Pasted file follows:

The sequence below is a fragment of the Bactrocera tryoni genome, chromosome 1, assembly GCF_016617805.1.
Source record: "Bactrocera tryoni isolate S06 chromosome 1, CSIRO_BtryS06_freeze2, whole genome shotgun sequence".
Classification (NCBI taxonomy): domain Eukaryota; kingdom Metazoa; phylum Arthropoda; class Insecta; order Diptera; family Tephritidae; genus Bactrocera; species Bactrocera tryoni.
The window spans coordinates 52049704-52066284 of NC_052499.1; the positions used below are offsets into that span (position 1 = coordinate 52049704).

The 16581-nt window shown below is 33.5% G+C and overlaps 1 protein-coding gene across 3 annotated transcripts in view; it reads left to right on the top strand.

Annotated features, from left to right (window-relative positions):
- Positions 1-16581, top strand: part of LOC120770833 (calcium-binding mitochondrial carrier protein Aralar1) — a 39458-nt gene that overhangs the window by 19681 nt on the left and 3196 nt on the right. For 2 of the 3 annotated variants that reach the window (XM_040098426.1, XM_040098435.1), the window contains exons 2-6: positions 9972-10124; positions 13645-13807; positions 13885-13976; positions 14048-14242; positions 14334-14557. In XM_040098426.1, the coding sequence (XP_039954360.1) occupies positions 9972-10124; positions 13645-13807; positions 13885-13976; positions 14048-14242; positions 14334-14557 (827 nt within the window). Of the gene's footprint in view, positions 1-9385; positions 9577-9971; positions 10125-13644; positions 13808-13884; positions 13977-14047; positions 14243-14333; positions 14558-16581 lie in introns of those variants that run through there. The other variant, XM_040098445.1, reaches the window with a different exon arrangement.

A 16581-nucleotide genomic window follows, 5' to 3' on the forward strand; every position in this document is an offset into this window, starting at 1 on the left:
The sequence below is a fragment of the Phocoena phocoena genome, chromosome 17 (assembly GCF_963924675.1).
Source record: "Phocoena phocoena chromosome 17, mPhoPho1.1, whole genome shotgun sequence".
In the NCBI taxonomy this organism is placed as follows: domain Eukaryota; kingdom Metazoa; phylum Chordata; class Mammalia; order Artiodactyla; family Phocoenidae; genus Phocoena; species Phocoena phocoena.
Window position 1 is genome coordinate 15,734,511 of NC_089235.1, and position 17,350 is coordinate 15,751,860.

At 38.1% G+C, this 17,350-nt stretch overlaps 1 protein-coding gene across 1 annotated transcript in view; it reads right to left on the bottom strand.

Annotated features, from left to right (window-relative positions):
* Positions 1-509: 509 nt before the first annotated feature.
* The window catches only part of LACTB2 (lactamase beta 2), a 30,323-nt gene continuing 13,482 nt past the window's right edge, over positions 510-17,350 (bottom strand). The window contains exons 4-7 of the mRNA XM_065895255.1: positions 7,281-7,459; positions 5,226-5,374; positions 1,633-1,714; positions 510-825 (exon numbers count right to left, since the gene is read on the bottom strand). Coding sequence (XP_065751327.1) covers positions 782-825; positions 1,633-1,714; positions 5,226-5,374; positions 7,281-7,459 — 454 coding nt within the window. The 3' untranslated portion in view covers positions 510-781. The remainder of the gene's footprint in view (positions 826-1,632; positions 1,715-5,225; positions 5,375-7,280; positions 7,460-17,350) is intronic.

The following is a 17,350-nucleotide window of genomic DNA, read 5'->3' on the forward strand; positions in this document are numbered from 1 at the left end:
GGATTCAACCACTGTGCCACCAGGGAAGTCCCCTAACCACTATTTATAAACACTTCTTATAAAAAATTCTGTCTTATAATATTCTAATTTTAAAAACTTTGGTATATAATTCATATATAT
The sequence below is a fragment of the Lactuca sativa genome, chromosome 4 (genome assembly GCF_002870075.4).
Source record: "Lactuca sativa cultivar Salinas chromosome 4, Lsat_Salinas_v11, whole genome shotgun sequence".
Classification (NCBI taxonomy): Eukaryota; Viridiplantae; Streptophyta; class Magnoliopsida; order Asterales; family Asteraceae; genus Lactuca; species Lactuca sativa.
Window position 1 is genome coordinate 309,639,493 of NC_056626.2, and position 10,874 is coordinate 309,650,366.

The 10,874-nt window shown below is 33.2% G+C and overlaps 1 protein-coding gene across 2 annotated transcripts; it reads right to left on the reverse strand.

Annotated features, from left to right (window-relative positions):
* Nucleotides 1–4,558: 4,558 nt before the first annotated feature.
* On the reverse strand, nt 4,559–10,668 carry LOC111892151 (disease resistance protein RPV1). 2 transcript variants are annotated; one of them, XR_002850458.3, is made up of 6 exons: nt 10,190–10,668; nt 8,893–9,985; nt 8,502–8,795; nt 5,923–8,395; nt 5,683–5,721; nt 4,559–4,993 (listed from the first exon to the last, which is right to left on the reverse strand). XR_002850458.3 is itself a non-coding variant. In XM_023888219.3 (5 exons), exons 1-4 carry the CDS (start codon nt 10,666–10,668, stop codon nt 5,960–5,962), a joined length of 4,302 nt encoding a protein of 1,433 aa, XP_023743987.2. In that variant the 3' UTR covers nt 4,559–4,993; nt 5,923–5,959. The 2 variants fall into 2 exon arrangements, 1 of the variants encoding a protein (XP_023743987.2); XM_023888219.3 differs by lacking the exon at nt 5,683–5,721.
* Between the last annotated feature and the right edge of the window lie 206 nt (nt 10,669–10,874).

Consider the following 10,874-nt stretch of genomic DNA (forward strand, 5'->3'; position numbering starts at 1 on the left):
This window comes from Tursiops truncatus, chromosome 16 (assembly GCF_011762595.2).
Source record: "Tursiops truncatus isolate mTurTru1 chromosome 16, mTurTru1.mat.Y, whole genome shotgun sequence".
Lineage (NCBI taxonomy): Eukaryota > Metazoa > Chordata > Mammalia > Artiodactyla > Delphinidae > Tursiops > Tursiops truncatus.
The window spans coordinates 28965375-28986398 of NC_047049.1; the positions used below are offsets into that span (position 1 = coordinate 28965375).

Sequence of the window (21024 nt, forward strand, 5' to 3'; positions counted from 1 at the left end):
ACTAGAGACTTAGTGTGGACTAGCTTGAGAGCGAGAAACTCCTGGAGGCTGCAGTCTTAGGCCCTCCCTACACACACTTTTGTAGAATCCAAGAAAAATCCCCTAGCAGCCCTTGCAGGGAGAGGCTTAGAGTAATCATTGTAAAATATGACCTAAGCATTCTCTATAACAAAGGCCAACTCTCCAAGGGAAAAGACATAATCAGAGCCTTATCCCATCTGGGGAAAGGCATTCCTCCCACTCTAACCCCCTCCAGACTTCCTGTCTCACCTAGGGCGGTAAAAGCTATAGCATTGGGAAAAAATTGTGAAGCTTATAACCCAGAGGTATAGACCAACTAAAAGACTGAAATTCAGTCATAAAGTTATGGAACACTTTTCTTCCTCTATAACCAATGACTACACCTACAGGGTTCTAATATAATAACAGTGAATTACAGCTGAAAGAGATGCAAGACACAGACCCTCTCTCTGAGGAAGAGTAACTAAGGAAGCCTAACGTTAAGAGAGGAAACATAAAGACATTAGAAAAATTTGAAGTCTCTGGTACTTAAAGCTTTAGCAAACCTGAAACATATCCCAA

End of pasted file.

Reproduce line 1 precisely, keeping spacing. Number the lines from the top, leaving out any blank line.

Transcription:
The sequence below is a fragment of the Bactrocera tryoni genome, chromosome 1, assembly GCF_016617805.1.